When I traveled to Menorca, Spain I hadn’t realized my visit would coincide with the Balearic Island’s annual parade of world famous horses, the Menorcan. On June 24th and 25th thousands of visitors from across Europe converge on Ciutadella’s main square to wait for a drummer on a donkey to lead 150 elegant, ebony horses through the city as they showcase the doma menorquina riding style specifically taught to the Menorcan breed. Representing the island’s nobility, the horsemen and women are dressed in traditional black velvet, and for the rest of the day they’ll guide these beautiful horses in a reenactment of a religious pilgrimage dating back to the fourteenth century.
Chosen at the age of three or four, the stallions are trained to execute four specific gaits; the Spanish walk, half pass, flying changes and piaffe, and bot, or walking courbette. By the time they’re introduced to the crowds in Ciutadella they’ve mastered these steps precisely and can demonstrate them with only a slight movement of the reigns. However, it’s their signature move, the elevade, the people in the square have come to see.
Instigated by a simple touch on its shoulder, a Menorcan horse will rear up onto its hind legs to balance in a regal pose for several seconds. With mane flying and paws beating the air, it’s a demonstration of the iconic image of Spanish horsemanship. In folklore it’s considered good luck to initiate an elevade, a fact that encourages the crowd to approach these horses hundreds of times during the course of the festival.
On the second day the celebration culminates in a contest of horsemanship during three mock jousting events. With the typical fan participation seen in all Spanish festivals, the crowd moves to a small arena at the head of the city’s port where a triage tent and several ambulances are parked along the sidelines. If you’re not into danger, I found the best spot to watch the proceedings was in the street above the arena where you can look down at the spectacle without the worry of being trampled. And that’s no joke. During the first twenty minutes the stretcher bearers fought their way through the crowd six times to pick up a limp body.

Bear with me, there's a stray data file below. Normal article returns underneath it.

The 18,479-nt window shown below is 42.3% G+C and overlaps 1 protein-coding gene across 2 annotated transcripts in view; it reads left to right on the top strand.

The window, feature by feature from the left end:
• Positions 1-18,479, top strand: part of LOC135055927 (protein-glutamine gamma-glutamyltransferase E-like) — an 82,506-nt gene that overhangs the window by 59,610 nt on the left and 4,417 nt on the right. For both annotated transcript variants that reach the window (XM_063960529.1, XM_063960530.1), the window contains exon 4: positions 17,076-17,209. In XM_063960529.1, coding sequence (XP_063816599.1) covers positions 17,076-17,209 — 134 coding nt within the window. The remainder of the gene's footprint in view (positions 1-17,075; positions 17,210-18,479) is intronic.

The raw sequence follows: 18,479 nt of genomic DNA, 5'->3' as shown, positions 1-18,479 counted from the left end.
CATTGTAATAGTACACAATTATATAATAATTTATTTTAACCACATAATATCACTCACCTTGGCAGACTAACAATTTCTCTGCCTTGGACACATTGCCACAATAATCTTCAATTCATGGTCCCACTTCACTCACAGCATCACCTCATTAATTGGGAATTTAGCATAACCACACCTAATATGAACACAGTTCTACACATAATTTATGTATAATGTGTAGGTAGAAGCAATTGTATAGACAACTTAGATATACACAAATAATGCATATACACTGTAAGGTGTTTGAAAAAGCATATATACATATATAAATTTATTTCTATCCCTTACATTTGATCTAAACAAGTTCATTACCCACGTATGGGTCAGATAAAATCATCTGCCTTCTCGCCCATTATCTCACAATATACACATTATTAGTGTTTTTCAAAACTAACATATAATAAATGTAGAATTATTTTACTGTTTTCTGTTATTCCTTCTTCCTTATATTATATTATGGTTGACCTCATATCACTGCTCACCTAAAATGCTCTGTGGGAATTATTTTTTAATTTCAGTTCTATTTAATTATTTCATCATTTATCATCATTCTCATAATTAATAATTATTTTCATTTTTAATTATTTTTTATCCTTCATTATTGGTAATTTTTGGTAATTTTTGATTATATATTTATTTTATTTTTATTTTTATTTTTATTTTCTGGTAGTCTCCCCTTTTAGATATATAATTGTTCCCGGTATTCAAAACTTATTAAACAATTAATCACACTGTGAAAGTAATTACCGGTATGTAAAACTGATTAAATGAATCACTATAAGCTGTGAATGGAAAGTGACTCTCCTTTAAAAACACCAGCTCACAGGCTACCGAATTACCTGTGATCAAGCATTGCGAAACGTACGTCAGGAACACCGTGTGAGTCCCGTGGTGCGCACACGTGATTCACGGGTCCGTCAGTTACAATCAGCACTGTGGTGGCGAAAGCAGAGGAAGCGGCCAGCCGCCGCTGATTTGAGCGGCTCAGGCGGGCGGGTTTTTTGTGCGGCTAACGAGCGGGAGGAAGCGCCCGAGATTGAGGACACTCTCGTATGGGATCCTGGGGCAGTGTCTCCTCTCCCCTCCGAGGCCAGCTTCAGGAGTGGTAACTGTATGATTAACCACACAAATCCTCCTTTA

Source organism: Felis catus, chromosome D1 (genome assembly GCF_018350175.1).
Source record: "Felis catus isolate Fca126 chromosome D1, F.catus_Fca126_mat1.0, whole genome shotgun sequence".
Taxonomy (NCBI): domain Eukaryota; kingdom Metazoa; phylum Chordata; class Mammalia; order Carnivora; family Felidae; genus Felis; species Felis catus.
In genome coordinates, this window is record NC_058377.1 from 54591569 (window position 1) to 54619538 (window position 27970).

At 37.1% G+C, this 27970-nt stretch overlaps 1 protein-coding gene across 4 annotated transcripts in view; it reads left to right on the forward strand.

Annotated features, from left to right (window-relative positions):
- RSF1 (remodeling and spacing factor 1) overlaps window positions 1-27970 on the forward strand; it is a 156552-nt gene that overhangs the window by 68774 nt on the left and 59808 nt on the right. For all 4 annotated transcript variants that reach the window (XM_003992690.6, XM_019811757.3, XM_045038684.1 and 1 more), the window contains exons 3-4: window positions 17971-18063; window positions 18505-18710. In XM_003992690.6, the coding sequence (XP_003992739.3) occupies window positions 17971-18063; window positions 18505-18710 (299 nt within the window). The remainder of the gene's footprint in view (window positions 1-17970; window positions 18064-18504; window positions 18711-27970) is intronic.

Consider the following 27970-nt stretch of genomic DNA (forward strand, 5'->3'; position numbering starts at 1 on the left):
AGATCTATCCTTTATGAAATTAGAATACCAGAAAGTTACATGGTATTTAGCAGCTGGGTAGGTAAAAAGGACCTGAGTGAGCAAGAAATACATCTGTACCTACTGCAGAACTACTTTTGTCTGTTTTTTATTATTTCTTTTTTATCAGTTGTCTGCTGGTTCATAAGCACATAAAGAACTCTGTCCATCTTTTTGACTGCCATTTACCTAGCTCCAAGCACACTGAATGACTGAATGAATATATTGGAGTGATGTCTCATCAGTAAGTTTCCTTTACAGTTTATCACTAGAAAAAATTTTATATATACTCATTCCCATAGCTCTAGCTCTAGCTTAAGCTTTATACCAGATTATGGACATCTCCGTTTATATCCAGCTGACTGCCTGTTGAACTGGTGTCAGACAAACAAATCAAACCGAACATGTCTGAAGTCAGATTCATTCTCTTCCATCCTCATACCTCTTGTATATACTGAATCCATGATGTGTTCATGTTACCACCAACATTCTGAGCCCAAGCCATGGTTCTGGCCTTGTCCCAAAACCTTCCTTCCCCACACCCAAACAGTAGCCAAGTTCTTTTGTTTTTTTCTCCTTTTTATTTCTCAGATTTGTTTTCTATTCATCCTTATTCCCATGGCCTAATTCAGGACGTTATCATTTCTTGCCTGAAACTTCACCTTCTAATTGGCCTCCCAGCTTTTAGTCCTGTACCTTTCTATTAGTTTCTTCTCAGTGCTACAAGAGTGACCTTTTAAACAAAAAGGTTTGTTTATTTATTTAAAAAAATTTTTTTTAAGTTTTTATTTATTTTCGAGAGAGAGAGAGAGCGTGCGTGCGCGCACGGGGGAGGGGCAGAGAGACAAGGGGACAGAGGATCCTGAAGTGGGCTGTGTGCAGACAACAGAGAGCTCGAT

When the horses arrive their riders take them on a ceremonial trot past a dais where the island’s dignitaries judge the horses’ grace and agility. Up and down the Menorcans go, like carousel horses, their heads bobbing above the crowd of people as they jump into their signature poses over and over and over again until the main event begins.
The first contest of skill is called the ensortilla. It features a lance held by the jouster who threads it through a small ring suspended from a pole as he rides his horse at full speed through the crowd. In the next event, the romper ses carote, the jouster attempts to break a hand-painted, wooden circular shield held by another jouster with his lance as they run towards each other from the opposite directions. The final and most dangerous jousting event is called the córrer abraçats, or “running embrace “, where two horses run side-by-side as their riders embrace. The challenge is in the synchronized movements of the horses as their handlers use only one hand on the reigns.
With the events concluded, the role of the Menorcan horse in the Festes de Sant Joan has ended and they’re returned to their stables with the love and admiration of the celebrating crowds. Representing centuries of pride, this breed has become a symbol of the island itself and their show of strength, precision, and grace has helped to shape the image of the Spanish equestrian tradition.
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Dena Weigel Bell holds a Bachelors of Fine Arts and has participated in several study abroad programs, exploring the cultural history of over thirty countries in Europe, the Middle East, and Asia. She continues to travel for pleasure, learning many new things on each adventure and writing about them at www.denaweigelbell.wordpress.com.